Private legal practitioner, Martin Kpebu, has advised police personnel across the country to outrightly reject bribes.

According to him, this is the only way the Service can redeem itself from the perception that it is the most corrupt institution in the country.

“If they (Police) are given bribes, they don’t have to take it. If I offer you a bribe and you know it’s wrong, don’t take it and there are situations where people have done that. If we offer bribes, don’t take it. Turn around and report us,” he said.

He was speaking on July 30, 2022, during Newsfile.

Mr. Kpebu was reacting to the defence offered in respect of a corruption perception report by the Ghana Statistical Service by DCOP Kojo Antwi Tabi, the Deputy Director-General of the Ghana Police Service in charge of Private Services Organisation.

The corruption perception survey ranked the Ghana Police Service as the most corrupt institution in the country.

DCOP Tabi blamed the public, partly, for the perception. He stated that all of its personnel have been trained professionally and are expected to discharge their duties without inducement.

He, however, revealed that some individuals when arrested for various offences, bribe Police personnel. This, he said makes some Ghanaians guilty of the accusations against the Police.

He, thus, entreated the public to refrain from offering personnel in the service bribes.

But reacting to this, Mr. Kpebu has emphasised that there is no justification, whatsoever, for taking bribes. “We have to take the bull by the horn and must tackle corruption head-on.”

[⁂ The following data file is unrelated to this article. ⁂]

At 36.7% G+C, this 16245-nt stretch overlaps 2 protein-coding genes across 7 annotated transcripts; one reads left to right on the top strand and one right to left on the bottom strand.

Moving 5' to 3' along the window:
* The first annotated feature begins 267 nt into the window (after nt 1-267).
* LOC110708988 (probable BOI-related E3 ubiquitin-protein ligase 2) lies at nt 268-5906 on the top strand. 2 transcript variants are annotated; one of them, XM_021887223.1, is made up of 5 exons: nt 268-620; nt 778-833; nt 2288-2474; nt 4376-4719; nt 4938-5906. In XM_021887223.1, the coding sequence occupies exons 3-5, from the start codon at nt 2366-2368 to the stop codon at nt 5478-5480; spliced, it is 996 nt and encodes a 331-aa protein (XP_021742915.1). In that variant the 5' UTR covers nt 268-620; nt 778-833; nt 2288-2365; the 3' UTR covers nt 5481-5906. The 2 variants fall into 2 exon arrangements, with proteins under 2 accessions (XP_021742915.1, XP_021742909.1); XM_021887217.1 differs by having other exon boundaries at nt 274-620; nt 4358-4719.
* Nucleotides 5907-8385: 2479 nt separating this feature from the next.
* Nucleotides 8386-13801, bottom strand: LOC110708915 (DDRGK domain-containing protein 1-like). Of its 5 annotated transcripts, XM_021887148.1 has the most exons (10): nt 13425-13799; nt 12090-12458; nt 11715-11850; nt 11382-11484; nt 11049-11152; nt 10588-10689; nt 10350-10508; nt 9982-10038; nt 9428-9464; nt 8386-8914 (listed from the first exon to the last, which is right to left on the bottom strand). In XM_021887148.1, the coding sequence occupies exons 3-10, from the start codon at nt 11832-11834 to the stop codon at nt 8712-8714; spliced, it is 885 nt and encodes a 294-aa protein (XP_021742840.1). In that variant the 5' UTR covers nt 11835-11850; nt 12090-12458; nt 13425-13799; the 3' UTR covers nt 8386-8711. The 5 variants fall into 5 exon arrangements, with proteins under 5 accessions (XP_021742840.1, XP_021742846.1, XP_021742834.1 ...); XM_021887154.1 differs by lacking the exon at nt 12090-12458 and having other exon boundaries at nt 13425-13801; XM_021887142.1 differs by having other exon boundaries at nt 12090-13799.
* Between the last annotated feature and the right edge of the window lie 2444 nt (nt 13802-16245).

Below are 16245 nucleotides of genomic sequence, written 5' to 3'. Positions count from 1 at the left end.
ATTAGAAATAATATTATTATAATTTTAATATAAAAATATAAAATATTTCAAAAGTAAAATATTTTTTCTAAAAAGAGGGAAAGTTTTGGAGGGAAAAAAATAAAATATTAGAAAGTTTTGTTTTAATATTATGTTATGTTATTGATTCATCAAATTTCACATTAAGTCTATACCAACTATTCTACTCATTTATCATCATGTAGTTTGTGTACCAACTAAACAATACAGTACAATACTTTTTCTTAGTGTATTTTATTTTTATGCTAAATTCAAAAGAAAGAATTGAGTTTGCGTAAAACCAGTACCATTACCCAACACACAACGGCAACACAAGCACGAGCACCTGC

Besides the Ghana Statistical Service and CHRAJ survey, the Centre for Democratic Development also published its Afrobarometer report which ranked the Police Service as the most corrupt public institution.

According to the latest Afrobarometer Report, the Presidency, judiciary and the legislature were thought of as very corrupt institutions after the Police which was number one.

The research found that the Police’s score of 65% placed it at the top of the chain while the Presidency followed in second position with 55%.

Inspector General of Police, Dr Akuffo Dampare reacted to the survey. On July 27, 2022, he expressed reservations about the details in the report, indicating that, the findings in the report, particularly the portion that affects his outfit “may have been affected by historically pervasive stereotyping.”

In a five-page reply to the three institutions, Dr. George Akuffo Dampare questioned the methodology used to conduct the survey.

“Our discomfort, therefore, is the use of selective ranking methodology to project the outcomes in a manner that puts an unfair focus on the Police Service with all the others in your corruption index escaping public scrutiny.”

However, Mr Kpebu has rebutted the IGP’s claim, stressing that the details of the report are the reality on the ground.

“So if he says people are looking at perceptions from old surveys and the rest, then that’s not correct,” Mr Kpebu said.

He, thus, entreated the Service to admit to the findings and work towards redeeming its image.

“Let’s just eat humble pie and let’s accept that it is not going well, we are not able to tackle corruption, and find a way to deal with it,” he added.